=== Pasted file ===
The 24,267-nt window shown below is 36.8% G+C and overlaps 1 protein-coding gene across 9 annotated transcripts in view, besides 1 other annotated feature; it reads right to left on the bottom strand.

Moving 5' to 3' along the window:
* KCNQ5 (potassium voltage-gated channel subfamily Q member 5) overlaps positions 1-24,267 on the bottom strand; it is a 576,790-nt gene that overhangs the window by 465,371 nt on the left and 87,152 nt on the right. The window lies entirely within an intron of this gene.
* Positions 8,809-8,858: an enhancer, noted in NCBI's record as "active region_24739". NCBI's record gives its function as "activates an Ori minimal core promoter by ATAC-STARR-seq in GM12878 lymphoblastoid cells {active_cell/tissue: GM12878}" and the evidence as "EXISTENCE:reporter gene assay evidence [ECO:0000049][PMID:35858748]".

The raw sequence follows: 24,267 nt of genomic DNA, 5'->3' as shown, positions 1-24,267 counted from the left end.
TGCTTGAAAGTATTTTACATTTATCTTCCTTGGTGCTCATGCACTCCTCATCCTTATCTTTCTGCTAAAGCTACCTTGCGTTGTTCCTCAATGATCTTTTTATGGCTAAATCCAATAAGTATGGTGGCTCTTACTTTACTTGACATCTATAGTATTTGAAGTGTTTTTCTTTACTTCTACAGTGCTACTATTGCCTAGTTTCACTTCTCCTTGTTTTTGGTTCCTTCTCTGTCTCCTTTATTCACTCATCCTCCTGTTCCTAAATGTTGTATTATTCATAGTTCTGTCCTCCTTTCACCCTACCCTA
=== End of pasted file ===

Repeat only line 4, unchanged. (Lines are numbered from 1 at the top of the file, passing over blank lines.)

* Positions 8,809-8,858: an enhancer, noted in NCBI's record as "active region_24739". NCBI's record gives its function as "activates an Ori minimal core promoter by ATAC-STARR-seq in GM12878 lymphoblastoid cells {active_cell/tissue: GM12878}" and the evidence as "EXISTENCE:reporter gene assay evidence [ECO:0000049][PMID:35858748]".